Chandani Liyanage

I was born in a village in the up-country of Sri Lanka.  I loved learning and collecting folktales, reading novels, climbing mountains, and home gardening.   

My academic career began at Colombo University in Sri Lanka, where I received a merit scholarship to follow my bachelor’s degree. I always knew that I wanted to be a sociologist.  Fortunately, Colombo University allowed me to explore all facets of sociology from theory to practice that included rural sociology, urban sociology, development sociology, contemporary social issues, social policy, social administration and social development, gender studies and social psychology. My first piece of research during undergraduate programme was on the socialization of children with intellectual disabilities in a rural community. I was strongly motivated to explore the horizon of medical sociology/anthropology while reading for my Master’s Degree in Sociology at the University of Colombo. For this, I analysed illness narratives of patients in a semi-urban community. My curiosity in delving deeper to explore these disciplines continued with my doctoral studies at Delhi University in India where I focused on an ethnographic analysis of social production of health in rural Sri Lanka. This ethnographic study, together with diverse experiences at Delhi University, strengthened my capacity to stand as a medical sociologist/anthropologist in Sri Lankan academia. It was the result of a long rooted journey that I started in the early 1990s as an academic in the Department of Sociology, University of Colombo. I have since carried out a number of qualitative and ethnographic research studies, covering a wide range of issues related to health, illness and wellbeing, including Traditional Medical Practitioners’ behavioural patterns with regard to diagnosis and treatment for leprosy patients; social epidemiology of Chronic Kidney Disease of uncertain aetiology in Sri Lanka (CKDu) with a particular focus on curing between medicine and traditional culture; exploring community based approach for Non Communicable Disease (NCD) prevention in Sri Lanka; and socio-cultural challenges faced by persons with disabilities.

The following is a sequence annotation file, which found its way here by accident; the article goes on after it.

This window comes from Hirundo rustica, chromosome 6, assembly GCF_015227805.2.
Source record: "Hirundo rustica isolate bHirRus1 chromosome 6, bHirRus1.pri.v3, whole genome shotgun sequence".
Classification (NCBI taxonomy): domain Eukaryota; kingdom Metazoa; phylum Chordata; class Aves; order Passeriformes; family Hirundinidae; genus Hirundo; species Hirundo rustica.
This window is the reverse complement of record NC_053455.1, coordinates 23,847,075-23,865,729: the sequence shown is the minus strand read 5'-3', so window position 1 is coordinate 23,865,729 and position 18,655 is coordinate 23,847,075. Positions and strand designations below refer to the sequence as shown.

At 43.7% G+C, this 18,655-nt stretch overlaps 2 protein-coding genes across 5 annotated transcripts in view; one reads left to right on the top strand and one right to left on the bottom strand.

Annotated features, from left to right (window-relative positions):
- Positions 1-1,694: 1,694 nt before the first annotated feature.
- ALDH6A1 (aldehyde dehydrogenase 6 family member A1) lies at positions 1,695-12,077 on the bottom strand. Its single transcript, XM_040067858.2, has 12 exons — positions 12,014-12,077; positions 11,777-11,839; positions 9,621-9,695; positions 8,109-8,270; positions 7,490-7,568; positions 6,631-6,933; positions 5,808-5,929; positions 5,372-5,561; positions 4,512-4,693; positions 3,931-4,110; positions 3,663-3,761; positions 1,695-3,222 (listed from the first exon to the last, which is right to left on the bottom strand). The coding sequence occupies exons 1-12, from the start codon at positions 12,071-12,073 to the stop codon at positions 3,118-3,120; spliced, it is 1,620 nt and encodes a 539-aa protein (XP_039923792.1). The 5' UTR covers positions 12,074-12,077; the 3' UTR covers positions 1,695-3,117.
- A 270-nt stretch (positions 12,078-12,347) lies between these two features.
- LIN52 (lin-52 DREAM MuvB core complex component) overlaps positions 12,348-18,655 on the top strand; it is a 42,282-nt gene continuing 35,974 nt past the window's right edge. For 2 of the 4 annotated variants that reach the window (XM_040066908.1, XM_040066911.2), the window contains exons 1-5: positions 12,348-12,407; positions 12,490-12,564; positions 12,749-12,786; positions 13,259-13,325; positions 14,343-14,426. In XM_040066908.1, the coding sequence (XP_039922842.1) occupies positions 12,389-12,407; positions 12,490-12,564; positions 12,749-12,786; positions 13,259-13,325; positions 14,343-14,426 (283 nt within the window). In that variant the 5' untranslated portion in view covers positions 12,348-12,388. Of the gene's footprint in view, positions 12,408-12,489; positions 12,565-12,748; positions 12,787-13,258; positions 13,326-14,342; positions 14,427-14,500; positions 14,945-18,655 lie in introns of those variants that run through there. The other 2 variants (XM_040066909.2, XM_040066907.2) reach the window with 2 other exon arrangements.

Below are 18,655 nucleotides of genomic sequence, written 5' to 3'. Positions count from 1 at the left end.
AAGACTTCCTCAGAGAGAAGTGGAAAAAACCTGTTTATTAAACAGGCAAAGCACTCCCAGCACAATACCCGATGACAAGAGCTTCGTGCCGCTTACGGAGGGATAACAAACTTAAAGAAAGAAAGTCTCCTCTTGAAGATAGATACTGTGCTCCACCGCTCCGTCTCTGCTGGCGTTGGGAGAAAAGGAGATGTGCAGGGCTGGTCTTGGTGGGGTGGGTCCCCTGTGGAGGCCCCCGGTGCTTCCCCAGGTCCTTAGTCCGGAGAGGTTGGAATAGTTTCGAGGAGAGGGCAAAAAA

As a Professor of Medical Sociology in the Department of Sociology at the University of Colombo, I had the opportunity to contribute to the novel experience of designing undergraduate and postgraduate curriculum for the Sociology/Anthropology degree programmes and introduced a number of courses related to Medical Sociology/ Anthropology into the medical and nursing curriculum.  Furthermore, I have been involved as a Medical Sociologist/ Anthropologist in a number of multidisciplinary research projects while serving as a member of advisory boards.  

I am now a researcher in the Sri Lankan team of ECLIPSE. I will be advising on qualitative and ethnographic research approaches throughout the different phases of the project.